weekly blog--one for the ages
Medicare Payment Squabble
Increasingly, hospitals have chosen to keep some patients under observation instead of formally admitting them to avoid the heightened attention that inpatient admissions can bring from private auditors hired by Medicare to root out what they consider excessive spending.
At issue...hours spent under observation do not count toward the three days of care needed to trigger Medicare coverage for post-hospitalization nursing home care. A federal law scheduled to be implemented later this year is intended to minimize the financial shock some Medicare patients suffer. The law, known as the Notice Act, mandates that Medicare patients treated under observation status for more than 24 hours be formally told that they may be responsible for their hospital care, prescription drug costs and any follow-up treatment. Boston Globe
Retirement Dilemma, Japanese Style
At 82, Japan’s Emperor Akihito would like to retire. However, Japanese law states that the emperor must serve until death and makes no provision for abdication. In order for Akihito to step down, Japan’s parliament would have to change the law, a move that could redefine the country's royal family and open the debate over allowing a woman to occupy the throne which has been held by the Akihito family for nearly 2,700 years. NY Times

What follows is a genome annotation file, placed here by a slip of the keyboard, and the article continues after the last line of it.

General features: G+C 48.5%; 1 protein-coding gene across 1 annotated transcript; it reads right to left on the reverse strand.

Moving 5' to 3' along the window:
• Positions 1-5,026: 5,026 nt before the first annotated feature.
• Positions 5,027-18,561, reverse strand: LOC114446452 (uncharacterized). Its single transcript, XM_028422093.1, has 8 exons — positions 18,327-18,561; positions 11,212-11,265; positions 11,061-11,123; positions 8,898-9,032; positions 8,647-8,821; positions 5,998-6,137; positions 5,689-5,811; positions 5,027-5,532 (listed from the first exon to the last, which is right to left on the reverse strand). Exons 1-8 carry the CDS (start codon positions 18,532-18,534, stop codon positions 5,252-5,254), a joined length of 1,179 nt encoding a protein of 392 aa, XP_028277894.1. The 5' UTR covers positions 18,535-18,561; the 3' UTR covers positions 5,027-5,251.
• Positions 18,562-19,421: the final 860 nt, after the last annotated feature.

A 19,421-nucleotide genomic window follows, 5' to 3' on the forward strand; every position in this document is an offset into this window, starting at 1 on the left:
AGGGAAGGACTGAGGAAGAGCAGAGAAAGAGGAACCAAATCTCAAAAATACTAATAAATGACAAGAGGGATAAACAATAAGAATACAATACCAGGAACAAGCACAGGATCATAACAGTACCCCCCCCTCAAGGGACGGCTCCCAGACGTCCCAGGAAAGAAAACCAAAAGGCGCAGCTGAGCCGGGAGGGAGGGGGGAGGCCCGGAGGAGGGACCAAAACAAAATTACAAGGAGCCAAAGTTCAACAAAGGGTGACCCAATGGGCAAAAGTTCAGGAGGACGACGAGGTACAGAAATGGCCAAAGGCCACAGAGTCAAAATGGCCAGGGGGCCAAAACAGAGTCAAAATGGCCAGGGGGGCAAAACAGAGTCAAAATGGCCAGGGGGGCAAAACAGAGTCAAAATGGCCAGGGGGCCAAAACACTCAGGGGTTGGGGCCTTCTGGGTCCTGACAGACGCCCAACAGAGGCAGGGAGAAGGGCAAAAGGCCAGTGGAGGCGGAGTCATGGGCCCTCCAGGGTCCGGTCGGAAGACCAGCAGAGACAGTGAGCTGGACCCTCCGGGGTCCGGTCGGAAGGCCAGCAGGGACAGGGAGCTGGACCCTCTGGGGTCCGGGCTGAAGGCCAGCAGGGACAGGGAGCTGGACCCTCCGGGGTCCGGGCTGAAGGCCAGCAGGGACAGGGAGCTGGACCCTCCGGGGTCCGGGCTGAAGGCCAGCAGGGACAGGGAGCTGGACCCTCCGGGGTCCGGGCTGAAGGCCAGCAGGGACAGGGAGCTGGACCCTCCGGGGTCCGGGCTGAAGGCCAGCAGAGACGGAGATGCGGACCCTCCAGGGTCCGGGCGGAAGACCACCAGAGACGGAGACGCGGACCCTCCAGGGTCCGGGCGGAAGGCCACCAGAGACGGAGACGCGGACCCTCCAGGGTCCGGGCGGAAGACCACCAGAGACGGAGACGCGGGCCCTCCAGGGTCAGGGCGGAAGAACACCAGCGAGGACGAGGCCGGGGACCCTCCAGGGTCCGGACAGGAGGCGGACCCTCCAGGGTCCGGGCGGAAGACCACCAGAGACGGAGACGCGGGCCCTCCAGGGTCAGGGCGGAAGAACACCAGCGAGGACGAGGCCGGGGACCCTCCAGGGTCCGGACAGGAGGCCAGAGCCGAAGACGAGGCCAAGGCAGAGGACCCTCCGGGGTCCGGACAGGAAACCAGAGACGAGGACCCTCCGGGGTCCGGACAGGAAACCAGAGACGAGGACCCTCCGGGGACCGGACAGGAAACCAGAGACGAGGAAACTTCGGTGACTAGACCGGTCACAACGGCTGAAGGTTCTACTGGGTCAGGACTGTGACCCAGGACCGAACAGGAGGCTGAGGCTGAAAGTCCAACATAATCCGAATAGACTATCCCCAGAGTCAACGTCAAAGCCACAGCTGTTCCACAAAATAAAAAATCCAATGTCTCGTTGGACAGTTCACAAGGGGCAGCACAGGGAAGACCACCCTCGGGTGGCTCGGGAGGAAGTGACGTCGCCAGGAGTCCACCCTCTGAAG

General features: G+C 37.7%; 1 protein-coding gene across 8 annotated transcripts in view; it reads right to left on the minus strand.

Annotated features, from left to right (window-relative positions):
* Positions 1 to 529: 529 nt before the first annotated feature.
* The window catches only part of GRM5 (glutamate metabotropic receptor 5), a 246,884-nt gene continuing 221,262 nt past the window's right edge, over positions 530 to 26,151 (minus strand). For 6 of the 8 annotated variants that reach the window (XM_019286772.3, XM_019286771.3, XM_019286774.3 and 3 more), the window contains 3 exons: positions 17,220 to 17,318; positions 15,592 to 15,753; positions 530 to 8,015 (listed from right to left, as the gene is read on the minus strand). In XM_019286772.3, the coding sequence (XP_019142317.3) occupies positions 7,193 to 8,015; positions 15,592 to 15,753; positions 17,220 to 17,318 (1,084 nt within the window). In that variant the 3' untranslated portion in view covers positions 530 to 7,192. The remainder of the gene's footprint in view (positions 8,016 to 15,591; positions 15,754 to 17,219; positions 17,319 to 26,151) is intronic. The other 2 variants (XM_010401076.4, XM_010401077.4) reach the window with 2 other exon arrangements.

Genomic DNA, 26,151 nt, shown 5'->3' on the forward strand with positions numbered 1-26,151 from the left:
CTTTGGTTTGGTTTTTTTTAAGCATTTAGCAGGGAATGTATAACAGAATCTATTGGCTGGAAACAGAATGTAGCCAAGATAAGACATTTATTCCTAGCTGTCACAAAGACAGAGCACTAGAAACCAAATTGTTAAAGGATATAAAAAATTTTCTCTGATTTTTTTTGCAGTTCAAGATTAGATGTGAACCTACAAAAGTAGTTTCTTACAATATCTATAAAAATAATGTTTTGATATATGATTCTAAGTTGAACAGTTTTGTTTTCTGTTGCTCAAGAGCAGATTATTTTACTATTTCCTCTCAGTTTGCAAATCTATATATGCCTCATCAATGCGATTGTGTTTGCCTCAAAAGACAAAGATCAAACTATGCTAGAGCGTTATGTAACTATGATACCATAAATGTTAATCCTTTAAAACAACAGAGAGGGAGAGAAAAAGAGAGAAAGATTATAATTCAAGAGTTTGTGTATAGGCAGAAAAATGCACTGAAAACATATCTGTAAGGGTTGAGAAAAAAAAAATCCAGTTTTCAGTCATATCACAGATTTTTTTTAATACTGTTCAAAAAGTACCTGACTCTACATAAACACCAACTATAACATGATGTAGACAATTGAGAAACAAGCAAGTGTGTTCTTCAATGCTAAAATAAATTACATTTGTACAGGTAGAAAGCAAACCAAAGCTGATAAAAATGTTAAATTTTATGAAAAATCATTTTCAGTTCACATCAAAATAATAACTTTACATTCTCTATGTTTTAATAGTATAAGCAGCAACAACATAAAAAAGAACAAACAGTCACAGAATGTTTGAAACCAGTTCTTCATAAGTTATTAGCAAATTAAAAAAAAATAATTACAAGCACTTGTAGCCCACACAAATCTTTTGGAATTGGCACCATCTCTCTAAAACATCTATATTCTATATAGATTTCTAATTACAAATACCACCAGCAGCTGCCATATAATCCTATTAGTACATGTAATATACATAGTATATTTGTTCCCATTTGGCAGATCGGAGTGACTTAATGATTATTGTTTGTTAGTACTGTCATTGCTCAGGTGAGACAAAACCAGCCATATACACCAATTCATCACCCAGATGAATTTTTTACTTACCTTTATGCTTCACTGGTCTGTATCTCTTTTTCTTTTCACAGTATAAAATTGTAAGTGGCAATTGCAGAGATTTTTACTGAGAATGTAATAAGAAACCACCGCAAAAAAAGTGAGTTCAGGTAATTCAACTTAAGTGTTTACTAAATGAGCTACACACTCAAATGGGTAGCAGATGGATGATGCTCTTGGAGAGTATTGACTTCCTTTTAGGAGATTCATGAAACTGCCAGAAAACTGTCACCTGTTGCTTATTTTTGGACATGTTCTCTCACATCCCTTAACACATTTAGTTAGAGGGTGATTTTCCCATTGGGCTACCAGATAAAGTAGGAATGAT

Retirement Dilemma, American Style
A survey by the T. Rowe Price Group, a Baltimore-based financial firm, concluded that three-quarters of parents of children aged 8 to 14 were willing to postpone retirement to pay for their children's college costs. About 68 percent said they were willing to get a second job, while 69 percent said they favor putting aside money for their kids' college before their own retirement, which is not recommended. Nearly 42 percent said they were losing sleep worrying about future college costs, and 63 percent felt guilty that they would not be able to pay more. Bloomberg News
Caregiver Healthcare Checklist
A recent study by the Harvard Medical School found that caregivers who utilize a short checklist about their patients’ conditions were able to report a number of changes that could result in more serious care interventions if left untreated. Caregivers were required to clock-in and clock-out of a web-based software platform that operates for visit scheduling, integrated telephony for point-of-care reporting, two-way caregiver messaging and other managerial functions. The check-in moments, which were designated at the beginning and end of a shift for payroll purposes, also included a checklist about their patients. Senior Housing News
Canoodles…A recent study by the Gerontology Institute at Georgia State University found that residents at many assisted-living facilities are often denied their rights to sexual freedom because of a lack of policies and the attitudes of staff and administrators. Among the chief concerns: safety and security.
However, the issue of nursing home sex is not new. RiverSpring Health, the Hebrew Home in Riverdale, New York, has had a sexual expression policy in place since 1995. They didn’t respond to my request for demographic information, however, their website says that consensual, intimate relationships among residents should be celebrated and encouraged instead of being forbidden and frowned upon.